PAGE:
18 Mar Frenemies Of The C-Suite: CSO, CIO, CRO, CPO
Sometimes the security, IT, risk, and privacy offices just can’t get along.
Fifteen-year-old girls are the go-to experts on the phenomenon of a “frenemy” — a person who is both your friend and your enemy. Yet, even 15-year-old girls would agree that leaders of security, privacy, risk, and IT departments know just as much about those kinds of complex, melodramatic relationships.
Part of the problem: “There are too many chiefs, and none of them are really chiefs,” says Jason Straight, senior vice president and chief privacy officer at UnitedLex.
In very general and traditional terms, chief privacy officers come from legal backgrounds, chief risk officers mostly business/finance, and chief information officers and security officers from technology.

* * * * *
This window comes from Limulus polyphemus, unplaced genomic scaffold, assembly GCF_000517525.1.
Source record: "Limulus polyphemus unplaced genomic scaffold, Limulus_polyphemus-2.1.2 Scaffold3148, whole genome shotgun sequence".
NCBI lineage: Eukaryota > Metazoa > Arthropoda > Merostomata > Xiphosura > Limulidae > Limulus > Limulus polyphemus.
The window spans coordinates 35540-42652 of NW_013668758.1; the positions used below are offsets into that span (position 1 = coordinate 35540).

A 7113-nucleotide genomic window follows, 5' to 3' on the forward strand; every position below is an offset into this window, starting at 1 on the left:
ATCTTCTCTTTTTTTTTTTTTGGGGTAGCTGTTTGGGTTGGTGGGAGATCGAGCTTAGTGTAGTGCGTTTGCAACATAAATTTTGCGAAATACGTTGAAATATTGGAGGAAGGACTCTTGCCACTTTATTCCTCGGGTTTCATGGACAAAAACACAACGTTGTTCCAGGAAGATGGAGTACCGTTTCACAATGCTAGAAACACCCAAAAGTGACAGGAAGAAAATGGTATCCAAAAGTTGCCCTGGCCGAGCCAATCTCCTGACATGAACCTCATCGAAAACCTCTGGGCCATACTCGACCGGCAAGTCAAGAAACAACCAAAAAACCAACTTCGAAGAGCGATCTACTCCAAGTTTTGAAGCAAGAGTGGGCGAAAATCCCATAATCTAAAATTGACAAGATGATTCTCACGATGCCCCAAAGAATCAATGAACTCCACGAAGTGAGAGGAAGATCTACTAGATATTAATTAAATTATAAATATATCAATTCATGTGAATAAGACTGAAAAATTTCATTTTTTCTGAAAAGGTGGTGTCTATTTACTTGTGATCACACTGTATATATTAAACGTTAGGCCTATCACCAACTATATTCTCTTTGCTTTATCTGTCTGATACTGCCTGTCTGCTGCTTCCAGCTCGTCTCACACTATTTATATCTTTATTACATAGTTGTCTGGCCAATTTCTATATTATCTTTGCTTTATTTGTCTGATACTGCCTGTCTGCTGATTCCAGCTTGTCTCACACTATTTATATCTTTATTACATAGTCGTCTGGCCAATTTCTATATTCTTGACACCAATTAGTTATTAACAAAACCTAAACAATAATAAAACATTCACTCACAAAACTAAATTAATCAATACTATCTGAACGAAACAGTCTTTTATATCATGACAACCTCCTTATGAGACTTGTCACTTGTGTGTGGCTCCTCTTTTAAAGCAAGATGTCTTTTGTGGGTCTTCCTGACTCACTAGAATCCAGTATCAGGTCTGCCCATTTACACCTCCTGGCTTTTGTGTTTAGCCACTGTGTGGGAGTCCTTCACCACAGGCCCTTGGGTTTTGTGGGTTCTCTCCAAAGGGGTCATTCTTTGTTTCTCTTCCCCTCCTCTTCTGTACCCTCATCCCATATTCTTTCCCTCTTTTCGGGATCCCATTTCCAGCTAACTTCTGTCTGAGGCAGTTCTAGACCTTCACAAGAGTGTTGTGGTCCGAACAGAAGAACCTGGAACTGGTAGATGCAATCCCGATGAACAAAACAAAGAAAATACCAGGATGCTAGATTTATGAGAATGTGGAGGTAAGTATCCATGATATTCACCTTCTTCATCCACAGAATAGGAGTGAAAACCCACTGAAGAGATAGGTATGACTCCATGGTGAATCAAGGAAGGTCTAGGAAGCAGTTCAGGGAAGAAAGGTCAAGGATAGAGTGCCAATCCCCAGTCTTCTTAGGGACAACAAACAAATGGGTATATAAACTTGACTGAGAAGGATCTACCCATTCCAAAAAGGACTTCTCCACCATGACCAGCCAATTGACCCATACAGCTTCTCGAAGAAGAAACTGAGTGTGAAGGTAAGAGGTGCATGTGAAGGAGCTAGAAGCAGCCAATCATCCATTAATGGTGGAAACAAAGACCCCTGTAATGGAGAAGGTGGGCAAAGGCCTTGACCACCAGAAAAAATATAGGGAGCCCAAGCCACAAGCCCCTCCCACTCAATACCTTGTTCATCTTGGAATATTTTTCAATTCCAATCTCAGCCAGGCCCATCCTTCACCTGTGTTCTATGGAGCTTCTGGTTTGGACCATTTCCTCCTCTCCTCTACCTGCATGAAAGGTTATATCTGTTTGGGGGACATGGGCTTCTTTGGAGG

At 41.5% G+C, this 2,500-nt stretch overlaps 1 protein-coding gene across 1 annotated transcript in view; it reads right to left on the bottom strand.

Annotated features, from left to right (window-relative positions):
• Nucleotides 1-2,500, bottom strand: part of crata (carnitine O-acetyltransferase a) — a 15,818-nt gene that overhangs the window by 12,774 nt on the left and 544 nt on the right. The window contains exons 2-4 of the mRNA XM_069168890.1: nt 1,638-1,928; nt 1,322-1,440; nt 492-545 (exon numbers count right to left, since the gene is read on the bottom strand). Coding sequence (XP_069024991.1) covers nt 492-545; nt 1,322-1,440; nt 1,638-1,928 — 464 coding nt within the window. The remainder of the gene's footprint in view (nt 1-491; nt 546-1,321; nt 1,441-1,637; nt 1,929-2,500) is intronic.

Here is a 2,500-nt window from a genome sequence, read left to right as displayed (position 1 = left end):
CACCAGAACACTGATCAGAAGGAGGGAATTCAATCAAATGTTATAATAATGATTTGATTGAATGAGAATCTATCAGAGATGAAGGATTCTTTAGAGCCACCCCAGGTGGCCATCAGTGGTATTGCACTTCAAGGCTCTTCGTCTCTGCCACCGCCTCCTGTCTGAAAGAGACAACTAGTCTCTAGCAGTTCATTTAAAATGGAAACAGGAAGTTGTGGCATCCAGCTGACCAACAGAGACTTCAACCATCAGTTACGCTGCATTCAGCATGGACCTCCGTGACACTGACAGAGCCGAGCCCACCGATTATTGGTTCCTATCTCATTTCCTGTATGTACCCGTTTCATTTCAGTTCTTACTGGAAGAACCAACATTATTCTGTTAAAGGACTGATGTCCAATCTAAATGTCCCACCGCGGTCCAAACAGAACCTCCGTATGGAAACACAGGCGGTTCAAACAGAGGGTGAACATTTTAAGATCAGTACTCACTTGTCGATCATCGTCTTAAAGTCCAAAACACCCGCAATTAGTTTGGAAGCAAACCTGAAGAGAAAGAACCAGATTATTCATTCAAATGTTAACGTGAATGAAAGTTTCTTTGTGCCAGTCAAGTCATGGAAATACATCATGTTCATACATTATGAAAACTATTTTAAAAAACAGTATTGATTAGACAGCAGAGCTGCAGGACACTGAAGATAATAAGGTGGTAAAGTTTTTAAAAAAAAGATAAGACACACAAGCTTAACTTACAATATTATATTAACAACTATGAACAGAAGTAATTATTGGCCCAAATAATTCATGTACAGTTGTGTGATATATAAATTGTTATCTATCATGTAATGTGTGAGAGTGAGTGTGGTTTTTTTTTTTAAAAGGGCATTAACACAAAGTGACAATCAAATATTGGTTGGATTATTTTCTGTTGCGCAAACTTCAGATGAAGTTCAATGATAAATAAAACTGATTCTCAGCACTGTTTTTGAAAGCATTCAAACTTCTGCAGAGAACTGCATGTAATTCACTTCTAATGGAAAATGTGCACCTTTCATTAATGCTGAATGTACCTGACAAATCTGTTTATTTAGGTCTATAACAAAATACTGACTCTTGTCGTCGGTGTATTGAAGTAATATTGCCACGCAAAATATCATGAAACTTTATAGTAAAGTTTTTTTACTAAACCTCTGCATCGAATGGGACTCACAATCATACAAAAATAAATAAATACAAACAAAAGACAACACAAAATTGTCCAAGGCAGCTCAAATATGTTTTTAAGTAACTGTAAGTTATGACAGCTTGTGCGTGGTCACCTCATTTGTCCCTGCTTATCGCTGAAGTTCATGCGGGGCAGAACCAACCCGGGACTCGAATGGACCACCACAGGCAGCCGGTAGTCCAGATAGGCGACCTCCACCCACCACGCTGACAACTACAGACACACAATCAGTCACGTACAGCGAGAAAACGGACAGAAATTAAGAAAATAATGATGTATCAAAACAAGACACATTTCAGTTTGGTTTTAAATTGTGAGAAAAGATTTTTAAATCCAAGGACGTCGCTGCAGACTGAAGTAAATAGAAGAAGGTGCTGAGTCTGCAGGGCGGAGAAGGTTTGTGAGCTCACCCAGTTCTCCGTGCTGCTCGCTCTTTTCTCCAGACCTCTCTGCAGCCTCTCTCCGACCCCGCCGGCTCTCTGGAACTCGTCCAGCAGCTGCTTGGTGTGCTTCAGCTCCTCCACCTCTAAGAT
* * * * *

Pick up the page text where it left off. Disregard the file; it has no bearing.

Some conflicts are avoidable. Others are necessary, but can be less painful if you approach them from the right mindset. And there are actually great opportunities for friendship, if you know where to look.
Conflict and opportunity: What does ‘risk’ mean?
CPOs focus on data and compliance. That’s pretty standard. CIOs focus on how IT can support and drive the business. Again: that’s pretty clear. CROs and CISO/CSOs however, have rather confusing directives.
Unlike risk officers, security professionals are averse to risk and want more authority to make decisions instead of just give advice. Yet they’ve been encouraged to loosen up, stop unplugging and locking up everything, and told “why can’t you be more like the CRO?”
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